A new website is adding an interesting step to the conventional flight booking process. In between searching for flights and purchasing a ticket, OptionsAway allows users to "hold" a flight for up to 21 days without paying for the ticket or putting down a deposit. If the airfare goes up, OptionsAway absorbs the difference, allowing you to pay the rate you originally found; and if it goes down, then – congratulations! – you've saved yourself some money, and will pay that lower price. (If it stays the same, not much is gained other than the knowledge that you picked a relatively stable airfare.)
Users choose the duration of the hold, and don't have to commit to booking anything. There is, however, a utility fee. The longer the hold, the higher the fee: 1 day ($4), 3 days ($9), 7 days ($19), 14 days ($28), or 21 days ($36).
This service is part of a new generation of OTA sites that encourage travelers to embrace the fluidity of air and hotel booking rates. Because these prices fluctuate a lot. Hotels, for their part, often lower prices at the last minute in order to sell off remaining inventory – this is why mobile booking apps like HotelTonight and Blink (Europe only) have been so successful . The emptier (and more desperate) the hotel, the better your chances of swooping in at the last minute and nabbing a cheap room. At Options Away, the process is somewhat similar. Rather than banking on last-minute discounts, however, the site is building its whole business around the simple fact that people like to make informed decisions, and want to feel secure that they're booking the lowest fare possible.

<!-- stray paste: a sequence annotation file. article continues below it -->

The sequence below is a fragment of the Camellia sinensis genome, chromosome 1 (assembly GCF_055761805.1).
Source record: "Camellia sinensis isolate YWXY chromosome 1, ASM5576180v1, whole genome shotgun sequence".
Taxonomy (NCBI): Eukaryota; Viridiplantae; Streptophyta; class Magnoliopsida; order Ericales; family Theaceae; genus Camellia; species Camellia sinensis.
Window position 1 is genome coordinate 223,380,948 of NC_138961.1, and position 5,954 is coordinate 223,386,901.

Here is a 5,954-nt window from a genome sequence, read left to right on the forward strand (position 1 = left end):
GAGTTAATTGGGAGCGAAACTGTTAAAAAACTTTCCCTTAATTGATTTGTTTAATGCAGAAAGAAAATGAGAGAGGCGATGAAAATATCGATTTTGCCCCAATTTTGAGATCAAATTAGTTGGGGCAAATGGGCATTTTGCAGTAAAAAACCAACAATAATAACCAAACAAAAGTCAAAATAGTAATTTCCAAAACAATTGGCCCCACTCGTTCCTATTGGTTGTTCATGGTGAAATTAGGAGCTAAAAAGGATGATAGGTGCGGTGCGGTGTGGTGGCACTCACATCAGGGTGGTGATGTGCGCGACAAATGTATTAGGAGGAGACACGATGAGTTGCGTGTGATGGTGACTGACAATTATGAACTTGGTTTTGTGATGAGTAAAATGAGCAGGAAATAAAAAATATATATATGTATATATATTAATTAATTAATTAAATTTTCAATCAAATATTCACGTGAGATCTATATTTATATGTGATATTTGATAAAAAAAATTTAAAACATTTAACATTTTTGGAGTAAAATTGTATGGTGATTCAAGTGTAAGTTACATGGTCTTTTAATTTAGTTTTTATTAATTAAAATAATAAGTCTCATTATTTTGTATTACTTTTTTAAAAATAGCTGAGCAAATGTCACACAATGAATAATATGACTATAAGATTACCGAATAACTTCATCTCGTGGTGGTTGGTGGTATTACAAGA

Let's take a look at a more conventional search process: When you search a flight on Kayak, two built-in tools are at your disposal: the "Best Fares" window on the homepage, which analyzes average airfares by month (for example, if you are searching for a flight from Chicago to Los Angeles on January 15, it will show you all the "best" – i.e. lowest – airfares for the entire month of January). The second is the "Price Trend" matrix which appears alongside your search results, and tells you how confident you should feel about whether your chosen price will hold steady, fall, or go up in the future. With a fuller knowledge of the market, you are better able to adjust your expectations for how much your trip will realistically cost – or adjust your trip to snag a better deal.
OptionsAway, on the other hand, lets you actually commit to a fare, and lets you rest easy that you aren't missing a great fare that's suddenly popped up in market. To use the same example as above, suppose you want to book a round-trip flight from Chicago to Los Angeles on January 15. Kayak will tell you the cheapest available flight is on Spirit Airlines for $198; over on OptionsAway, the fares are the same, give or take a few dollars (Spirit Airlines, $197). If you have the luxury of time, OptionsAway will allow you to lock in the cost of a trip for up to three weeks, risk-free, regardless of whether that airfare doubles, drops by $10, or stays exactly the same. Whether or not you end up booking the flight on OptionsAway (or at all!) you have little to lose – only the "hold" fee – and everything to gain in terms of knowledge and buyer's confidence.